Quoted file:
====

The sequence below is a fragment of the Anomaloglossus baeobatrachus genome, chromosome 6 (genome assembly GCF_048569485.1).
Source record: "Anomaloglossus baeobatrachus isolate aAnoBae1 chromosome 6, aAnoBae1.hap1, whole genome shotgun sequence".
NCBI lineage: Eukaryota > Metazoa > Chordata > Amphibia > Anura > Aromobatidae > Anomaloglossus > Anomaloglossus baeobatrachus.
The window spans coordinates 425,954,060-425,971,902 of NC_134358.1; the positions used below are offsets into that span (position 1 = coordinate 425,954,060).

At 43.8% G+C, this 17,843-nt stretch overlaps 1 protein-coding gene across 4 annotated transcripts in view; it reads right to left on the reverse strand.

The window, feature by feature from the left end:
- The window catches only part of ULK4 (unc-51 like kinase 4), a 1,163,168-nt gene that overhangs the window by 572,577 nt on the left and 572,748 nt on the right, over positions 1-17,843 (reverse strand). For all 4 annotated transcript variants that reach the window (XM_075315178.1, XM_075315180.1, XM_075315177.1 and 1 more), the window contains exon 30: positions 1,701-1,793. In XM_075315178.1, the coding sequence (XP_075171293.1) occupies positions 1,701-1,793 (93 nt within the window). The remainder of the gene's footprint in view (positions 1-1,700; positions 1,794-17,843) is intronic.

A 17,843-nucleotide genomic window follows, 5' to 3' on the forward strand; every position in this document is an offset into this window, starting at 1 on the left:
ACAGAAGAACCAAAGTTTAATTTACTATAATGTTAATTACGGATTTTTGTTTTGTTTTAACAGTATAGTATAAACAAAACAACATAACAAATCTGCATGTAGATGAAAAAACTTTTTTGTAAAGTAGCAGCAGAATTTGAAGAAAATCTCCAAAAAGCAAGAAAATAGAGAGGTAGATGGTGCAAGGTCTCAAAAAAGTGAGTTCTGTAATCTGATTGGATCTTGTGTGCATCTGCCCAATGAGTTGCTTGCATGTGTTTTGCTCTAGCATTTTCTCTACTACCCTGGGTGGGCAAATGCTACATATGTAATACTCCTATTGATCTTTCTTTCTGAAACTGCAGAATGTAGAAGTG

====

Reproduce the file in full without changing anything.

The sequence below is a fragment of the Anomaloglossus baeobatrachus genome, chromosome 6 (genome assembly GCF_048569485.1).
Source record: "Anomaloglossus baeobatrachus isolate aAnoBae1 chromosome 6, aAnoBae1.hap1, whole genome shotgun sequence".
NCBI lineage: Eukaryota > Metazoa > Chordata > Amphibia > Anura > Aromobatidae > Anomaloglossus > Anomaloglossus baeobatrachus.
The window spans coordinates 425,954,060-425,971,902 of NC_134358.1; the positions used below are offsets into that span (position 1 = coordinate 425,954,060).

At 43.8% G+C, this 17,843-nt stretch overlaps 1 protein-coding gene across 4 annotated transcripts in view; it reads right to left on the reverse strand.

The window, feature by feature from the left end:
- The window catches only part of ULK4 (unc-51 like kinase 4), a 1,163,168-nt gene that overhangs the window by 572,577 nt on the left and 572,748 nt on the right, over positions 1-17,843 (reverse strand). For all 4 annotated transcript variants that reach the window (XM_075315178.1, XM_075315180.1, XM_075315177.1 and 1 more), the window contains exon 30: positions 1,701-1,793. In XM_075315178.1, the coding sequence (XP_075171293.1) occupies positions 1,701-1,793 (93 nt within the window). The remainder of the gene's footprint in view (positions 1-1,700; positions 1,794-17,843) is intronic.

A 17,843-nucleotide genomic window follows, 5' to 3' on the forward strand; every position in this document is an offset into this window, starting at 1 on the left:
ACAGAAGAACCAAAGTTTAATTTACTATAATGTTAATTACGGATTTTTGTTTTGTTTTAACAGTATAGTATAAACAAAACAACATAACAAATCTGCATGTAGATGAAAAAACTTTTTTGTAAAGTAGCAGCAGAATTTGAAGAAAATCTCCAAAAAGCAAGAAAATAGAGAGGTAGATGGTGCAAGGTCTCAAAAAAGTGAGTTCTGTAATCTGATTGGATCTTGTGTGCATCTGCCCAATGAGTTGCTTGCATGTGTTTTGCTCTAGCATTTTCTCTACTACCCTGGGTGGGCAAATGCTACATATGTAATACTCCTATTGATCTTTCTTTCTGAAACTGCAGAATGTAGAAGTG